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NC State University CVM Performs Allogenic Canine Bone Marrow Transplant

The following is from a presentation on the North Carolina State University webpage.

Chip and Zeke are brothers. So when Zeke was diagnosed with acute lymphocytic leukemia (ALL), Chip was the natural choice to donate cells for his brother’s bone marrow transplant.

Dr. Emma Warry, a bone marrow transplant fellow, and Dr. Steve Suter in the Terry Center's Oncology Service Pavilion with Chip (left) who donated bone marrow to his brother Zeke in the first allogenic transplant.

The catch? Chip and Zeke are Cavalier King Charles Spaniels, and have different owners.

Chip and Zeke were reunited – and their owners met for the first time – at NC State, where Dr. Steve Suter, assistant professor of oncology, harvested Chip’s stem cells to perform the university’s first allogenic, or donor, bone marrow transplant in dogs.

When a human being gets leukemia, a bone marrow transplant is a fairly commonplace treatment. But it was not always that way, and we have our canine friends to thank for it. Bone marrow transplantation is a therapy that was developed and tested in dogs before it became available to humans. Now NC State University’s College of Veterinary Medicine is returning the favor by offering bone marrow transplants to canine leukemia patients referred to the Randall B. Terrry, Jr. Companion Animal Veterinary Medical Center.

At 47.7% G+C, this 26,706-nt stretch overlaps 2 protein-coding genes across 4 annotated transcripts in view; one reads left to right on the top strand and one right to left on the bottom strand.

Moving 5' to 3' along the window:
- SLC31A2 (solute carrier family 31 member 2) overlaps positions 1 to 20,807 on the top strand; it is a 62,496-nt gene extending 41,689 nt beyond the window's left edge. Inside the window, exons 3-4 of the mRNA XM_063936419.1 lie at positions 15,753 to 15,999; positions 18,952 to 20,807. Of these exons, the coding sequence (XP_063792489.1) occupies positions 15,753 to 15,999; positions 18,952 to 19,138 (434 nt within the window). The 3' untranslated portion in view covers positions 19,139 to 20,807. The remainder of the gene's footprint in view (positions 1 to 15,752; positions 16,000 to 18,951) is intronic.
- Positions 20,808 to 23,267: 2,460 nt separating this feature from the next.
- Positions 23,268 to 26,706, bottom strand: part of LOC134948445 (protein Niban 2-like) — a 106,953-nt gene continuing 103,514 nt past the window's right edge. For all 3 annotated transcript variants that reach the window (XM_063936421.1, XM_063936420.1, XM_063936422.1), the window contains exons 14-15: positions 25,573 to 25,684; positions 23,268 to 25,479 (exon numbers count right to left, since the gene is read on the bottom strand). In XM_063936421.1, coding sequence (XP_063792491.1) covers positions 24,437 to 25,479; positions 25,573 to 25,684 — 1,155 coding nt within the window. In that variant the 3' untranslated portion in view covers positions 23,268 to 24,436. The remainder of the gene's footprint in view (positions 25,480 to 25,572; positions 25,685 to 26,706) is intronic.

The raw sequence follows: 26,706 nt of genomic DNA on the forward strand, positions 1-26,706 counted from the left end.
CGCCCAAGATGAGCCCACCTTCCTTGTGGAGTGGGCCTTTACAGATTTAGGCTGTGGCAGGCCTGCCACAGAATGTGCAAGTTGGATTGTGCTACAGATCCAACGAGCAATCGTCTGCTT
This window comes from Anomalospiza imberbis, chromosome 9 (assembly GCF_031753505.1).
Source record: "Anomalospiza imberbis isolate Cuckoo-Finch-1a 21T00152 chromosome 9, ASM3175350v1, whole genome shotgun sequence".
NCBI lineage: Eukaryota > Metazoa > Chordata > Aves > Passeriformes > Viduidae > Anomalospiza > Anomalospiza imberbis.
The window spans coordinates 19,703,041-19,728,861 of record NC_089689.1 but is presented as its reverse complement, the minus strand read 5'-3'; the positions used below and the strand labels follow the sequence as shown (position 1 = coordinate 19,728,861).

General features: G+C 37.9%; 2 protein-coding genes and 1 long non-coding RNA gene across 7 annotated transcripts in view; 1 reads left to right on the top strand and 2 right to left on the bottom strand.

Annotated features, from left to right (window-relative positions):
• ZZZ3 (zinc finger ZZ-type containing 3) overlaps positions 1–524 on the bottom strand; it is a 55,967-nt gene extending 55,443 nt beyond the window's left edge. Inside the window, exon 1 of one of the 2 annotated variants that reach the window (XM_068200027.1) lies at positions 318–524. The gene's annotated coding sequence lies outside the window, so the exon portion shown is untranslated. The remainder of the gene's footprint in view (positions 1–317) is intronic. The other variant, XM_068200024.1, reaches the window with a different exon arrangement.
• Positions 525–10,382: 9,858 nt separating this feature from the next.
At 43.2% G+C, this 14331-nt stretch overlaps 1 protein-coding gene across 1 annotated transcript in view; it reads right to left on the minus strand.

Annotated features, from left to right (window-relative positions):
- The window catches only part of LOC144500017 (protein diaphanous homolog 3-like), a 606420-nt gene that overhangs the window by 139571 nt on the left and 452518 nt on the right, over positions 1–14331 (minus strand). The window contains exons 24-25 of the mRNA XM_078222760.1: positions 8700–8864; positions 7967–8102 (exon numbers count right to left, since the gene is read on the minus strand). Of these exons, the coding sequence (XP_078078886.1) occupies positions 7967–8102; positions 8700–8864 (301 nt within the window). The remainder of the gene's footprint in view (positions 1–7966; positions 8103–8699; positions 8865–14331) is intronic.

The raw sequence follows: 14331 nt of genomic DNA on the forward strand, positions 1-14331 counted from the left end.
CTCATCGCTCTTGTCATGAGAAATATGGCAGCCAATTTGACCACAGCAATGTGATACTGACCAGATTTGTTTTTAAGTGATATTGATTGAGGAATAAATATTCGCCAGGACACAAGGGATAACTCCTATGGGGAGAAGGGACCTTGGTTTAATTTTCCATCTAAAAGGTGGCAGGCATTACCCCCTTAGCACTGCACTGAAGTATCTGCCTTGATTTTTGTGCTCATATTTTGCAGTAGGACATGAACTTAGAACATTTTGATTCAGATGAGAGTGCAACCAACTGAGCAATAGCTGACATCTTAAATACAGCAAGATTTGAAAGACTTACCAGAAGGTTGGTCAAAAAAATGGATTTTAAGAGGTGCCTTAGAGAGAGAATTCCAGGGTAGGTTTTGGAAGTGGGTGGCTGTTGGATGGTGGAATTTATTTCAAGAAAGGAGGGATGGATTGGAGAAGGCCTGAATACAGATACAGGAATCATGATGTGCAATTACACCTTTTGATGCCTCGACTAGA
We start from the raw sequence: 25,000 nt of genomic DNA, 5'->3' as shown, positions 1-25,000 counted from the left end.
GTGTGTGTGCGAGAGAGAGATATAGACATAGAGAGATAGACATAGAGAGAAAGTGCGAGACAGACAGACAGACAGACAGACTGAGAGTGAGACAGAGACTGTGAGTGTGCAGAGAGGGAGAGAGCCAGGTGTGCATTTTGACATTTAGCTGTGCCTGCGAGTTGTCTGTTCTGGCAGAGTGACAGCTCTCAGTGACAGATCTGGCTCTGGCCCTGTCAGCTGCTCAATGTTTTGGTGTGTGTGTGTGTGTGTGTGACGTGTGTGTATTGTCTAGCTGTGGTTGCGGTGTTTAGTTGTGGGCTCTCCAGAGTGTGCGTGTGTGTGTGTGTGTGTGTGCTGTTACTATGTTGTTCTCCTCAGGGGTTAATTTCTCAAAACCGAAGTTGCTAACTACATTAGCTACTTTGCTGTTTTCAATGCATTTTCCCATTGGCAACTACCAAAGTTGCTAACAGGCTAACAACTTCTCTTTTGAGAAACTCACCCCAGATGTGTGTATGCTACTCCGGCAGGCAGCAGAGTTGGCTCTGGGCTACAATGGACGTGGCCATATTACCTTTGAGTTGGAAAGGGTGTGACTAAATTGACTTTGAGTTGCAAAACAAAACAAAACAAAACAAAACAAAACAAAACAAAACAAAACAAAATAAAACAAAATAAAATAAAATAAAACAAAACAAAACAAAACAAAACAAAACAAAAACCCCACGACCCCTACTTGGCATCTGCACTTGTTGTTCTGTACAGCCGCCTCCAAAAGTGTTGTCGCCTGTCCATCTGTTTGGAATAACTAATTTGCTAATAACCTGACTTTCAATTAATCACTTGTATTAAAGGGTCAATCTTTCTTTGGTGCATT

Dr. Suter has been performing bone marrow transplants on dogs since 2008, making NC State the only veterinary university in the nation to offer this service. These initial transplants all utilized stem cells harvested from the dog’s own blood, which meant that only dogs who were currently in total remission could be treated.

“In the case of ALL, the only transplant possible is from a donor, because cancer cells are floating around in the patient’s bloodstream, making it very difficult to harvest stem cells that are free of cancer cells,” Dr. Suter says.
Dr. Suter hopes that cases like Chip and Zeke will lead to a donor database for dogs, similar to the sort that people use.

“We wouldn’t have bone marrow transplants if it wasn’t for dogs,” Dr. Suter says. “It only seems fair that they should have access to the therapy they were instrumental in creating.”

— Tracey Peake, NC State News Bureau

For further reading

Special Report: Canine Lymphoma

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